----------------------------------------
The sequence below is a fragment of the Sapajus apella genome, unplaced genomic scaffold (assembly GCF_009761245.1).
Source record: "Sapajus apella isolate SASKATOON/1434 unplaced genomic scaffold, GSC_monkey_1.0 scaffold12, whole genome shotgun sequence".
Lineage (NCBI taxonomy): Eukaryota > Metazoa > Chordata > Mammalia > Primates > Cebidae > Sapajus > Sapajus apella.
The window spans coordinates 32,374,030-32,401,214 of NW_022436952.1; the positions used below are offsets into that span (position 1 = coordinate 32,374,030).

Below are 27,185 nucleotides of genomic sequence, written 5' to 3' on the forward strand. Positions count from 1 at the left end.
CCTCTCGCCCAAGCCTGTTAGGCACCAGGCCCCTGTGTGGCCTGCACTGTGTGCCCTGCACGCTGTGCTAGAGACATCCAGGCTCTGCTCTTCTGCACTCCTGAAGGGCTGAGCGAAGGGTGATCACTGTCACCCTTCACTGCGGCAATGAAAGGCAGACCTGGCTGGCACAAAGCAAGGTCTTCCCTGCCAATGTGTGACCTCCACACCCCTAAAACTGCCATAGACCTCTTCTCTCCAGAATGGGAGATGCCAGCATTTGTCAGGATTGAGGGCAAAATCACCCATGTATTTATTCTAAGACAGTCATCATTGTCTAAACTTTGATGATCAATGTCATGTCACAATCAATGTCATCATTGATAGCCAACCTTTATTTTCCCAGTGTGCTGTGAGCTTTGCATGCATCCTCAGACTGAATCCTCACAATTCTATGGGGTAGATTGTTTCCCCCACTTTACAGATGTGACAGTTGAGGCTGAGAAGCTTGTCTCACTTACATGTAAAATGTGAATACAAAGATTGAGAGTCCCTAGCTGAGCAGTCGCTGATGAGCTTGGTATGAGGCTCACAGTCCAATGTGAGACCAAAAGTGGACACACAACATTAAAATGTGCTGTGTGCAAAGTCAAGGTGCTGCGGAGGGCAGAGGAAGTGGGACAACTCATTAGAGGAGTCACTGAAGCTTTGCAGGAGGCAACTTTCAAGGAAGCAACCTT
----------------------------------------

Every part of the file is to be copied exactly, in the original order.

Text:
The sequence below is a fragment of the Sapajus apella genome, unplaced genomic scaffold (assembly GCF_009761245.1).
Source record: "Sapajus apella isolate SASKATOON/1434 unplaced genomic scaffold, GSC_monkey_1.0 scaffold12, whole genome shotgun sequence".
Lineage (NCBI taxonomy): Eukaryota > Metazoa > Chordata > Mammalia > Primates > Cebidae > Sapajus > Sapajus apella.
The window spans coordinates 32,374,030-32,401,214 of NW_022436952.1; the positions used below are offsets into that span (position 1 = coordinate 32,374,030).

Below are 27,185 nucleotides of genomic sequence, written 5' to 3' on the forward strand. Positions count from 1 at the left end.
CCTCTCGCCCAAGCCTGTTAGGCACCAGGCCCCTGTGTGGCCTGCACTGTGTGCCCTGCACGCTGTGCTAGAGACATCCAGGCTCTGCTCTTCTGCACTCCTGAAGGGCTGAGCGAAGGGTGATCACTGTCACCCTTCACTGCGGCAATGAAAGGCAGACCTGGCTGGCACAAAGCAAGGTCTTCCCTGCCAATGTGTGACCTCCACACCCCTAAAACTGCCATAGACCTCTTCTCTCCAGAATGGGAGATGCCAGCATTTGTCAGGATTGAGGGCAAAATCACCCATGTATTTATTCTAAGACAGTCATCATTGTCTAAACTTTGATGATCAATGTCATGTCACAATCAATGTCATCATTGATAGCCAACCTTTATTTTCCCAGTGTGCTGTGAGCTTTGCATGCATCCTCAGACTGAATCCTCACAATTCTATGGGGTAGATTGTTTCCCCCACTTTACAGATGTGACAGTTGAGGCTGAGAAGCTTGTCTCACTTACATGTAAAATGTGAATACAAAGATTGAGAGTCCCTAGCTGAGCAGTCGCTGATGAGCTTGGTATGAGGCTCACAGTCCAATGTGAGACCAAAAGTGGACACACAACATTAAAATGTGCTGTGTGCAAAGTCAAGGTGCTGCGGAGGGCAGAGGAAGTGGGACAACTCATTAGAGGAGTCACTGAAGCTTTGCAGGAGGCAACTTTCAAGGAAGCAACCTT